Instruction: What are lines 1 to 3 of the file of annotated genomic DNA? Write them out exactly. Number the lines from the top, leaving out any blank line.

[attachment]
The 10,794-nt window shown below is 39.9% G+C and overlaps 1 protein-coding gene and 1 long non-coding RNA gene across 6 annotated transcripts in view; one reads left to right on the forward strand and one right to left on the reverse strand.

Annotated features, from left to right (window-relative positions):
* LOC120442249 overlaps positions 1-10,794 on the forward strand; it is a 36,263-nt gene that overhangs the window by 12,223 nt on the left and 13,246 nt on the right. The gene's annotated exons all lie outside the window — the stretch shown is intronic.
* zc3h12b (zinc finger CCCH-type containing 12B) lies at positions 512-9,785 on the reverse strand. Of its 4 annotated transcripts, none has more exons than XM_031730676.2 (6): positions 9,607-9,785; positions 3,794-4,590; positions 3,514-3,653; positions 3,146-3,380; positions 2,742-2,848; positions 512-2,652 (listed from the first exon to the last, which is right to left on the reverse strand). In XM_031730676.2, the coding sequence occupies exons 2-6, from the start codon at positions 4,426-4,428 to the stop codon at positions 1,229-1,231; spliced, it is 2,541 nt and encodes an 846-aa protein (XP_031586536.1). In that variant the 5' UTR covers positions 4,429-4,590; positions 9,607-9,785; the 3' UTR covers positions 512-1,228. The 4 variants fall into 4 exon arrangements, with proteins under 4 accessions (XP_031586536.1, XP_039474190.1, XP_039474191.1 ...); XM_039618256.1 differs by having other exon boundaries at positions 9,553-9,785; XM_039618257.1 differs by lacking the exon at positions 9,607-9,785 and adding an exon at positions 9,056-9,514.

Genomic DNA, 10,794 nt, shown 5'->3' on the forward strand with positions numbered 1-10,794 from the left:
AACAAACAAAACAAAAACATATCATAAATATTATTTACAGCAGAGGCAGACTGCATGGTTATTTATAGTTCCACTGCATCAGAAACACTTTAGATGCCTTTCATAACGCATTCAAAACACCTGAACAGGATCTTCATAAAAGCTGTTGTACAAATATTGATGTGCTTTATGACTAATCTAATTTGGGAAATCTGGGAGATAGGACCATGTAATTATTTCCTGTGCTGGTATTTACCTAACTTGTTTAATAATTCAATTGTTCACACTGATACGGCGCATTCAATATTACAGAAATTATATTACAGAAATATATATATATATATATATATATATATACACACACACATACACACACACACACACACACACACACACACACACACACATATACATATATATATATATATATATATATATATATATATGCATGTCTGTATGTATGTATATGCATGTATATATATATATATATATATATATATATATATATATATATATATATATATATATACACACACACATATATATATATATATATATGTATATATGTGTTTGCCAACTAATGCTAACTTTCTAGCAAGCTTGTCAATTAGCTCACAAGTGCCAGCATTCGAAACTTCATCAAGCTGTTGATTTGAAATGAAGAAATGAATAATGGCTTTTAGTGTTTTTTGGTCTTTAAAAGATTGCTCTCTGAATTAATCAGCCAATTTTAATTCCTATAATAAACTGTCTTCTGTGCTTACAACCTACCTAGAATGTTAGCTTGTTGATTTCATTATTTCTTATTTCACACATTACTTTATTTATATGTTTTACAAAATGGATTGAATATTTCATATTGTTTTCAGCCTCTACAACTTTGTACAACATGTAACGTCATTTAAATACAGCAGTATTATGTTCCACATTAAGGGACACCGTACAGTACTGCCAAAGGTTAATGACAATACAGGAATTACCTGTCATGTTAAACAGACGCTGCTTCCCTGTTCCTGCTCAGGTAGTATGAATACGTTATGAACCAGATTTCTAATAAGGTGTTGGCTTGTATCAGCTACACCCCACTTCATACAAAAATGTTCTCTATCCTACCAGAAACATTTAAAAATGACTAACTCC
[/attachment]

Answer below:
The 10,794-nt window shown below is 39.9% G+C and overlaps 1 protein-coding gene and 1 long non-coding RNA gene across 6 annotated transcripts in view; one reads left to right on the forward strand and one right to left on the reverse strand.

Annotated features, from left to right (window-relative positions):
* LOC120442249 overlaps positions 1-10,794 on the forward strand; it is a 36,263-nt gene that overhangs the window by 12,223 nt on the left and 13,246 nt on the right. The gene's annotated exons all lie outside the window — the stretch shown is intronic.